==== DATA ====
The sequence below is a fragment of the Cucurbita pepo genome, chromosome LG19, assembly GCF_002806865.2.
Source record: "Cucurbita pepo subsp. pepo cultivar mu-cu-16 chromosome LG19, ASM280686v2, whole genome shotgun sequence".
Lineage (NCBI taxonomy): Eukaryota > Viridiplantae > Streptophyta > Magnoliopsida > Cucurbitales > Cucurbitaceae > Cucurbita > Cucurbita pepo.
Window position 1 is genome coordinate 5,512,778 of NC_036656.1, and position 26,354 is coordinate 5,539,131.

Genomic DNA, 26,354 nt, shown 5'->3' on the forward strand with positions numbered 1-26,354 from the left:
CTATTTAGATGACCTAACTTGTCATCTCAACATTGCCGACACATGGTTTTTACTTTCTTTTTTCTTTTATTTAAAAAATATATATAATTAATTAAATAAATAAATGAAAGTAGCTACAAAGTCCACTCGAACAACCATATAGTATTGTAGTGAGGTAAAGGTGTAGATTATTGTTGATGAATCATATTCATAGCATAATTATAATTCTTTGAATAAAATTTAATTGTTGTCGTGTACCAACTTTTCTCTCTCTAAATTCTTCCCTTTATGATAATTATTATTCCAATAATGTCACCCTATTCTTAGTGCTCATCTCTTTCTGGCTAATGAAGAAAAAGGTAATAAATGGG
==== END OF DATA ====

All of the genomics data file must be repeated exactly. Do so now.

The sequence below is a fragment of the Cucurbita pepo genome, chromosome LG19, assembly GCF_002806865.2.
Source record: "Cucurbita pepo subsp. pepo cultivar mu-cu-16 chromosome LG19, ASM280686v2, whole genome shotgun sequence".
Lineage (NCBI taxonomy): Eukaryota > Viridiplantae > Streptophyta > Magnoliopsida > Cucurbitales > Cucurbitaceae > Cucurbita > Cucurbita pepo.
Window position 1 is genome coordinate 5,512,778 of NC_036656.1, and position 26,354 is coordinate 5,539,131.

Genomic DNA, 26,354 nt, shown 5'->3' on the forward strand with positions numbered 1-26,354 from the left:
CTATTTAGATGACCTAACTTGTCATCTCAACATTGCCGACACATGGTTTTTACTTTCTTTTTTCTTTTATTTAAAAAATATATATAATTAATTAAATAAATAAATGAAAGTAGCTACAAAGTCCACTCGAACAACCATATAGTATTGTAGTGAGGTAAAGGTGTAGATTATTGTTGATGAATCATATTCATAGCATAATTATAATTCTTTGAATAAAATTTAATTGTTGTCGTGTACCAACTTTTCTCTCTCTAAATTCTTCCCTTTATGATAATTATTATTCCAATAATGTCACCCTATTCTTAGTGCTCATCTCTTTCTGGCTAATGAAGAAAAAGGTAATAAATGGG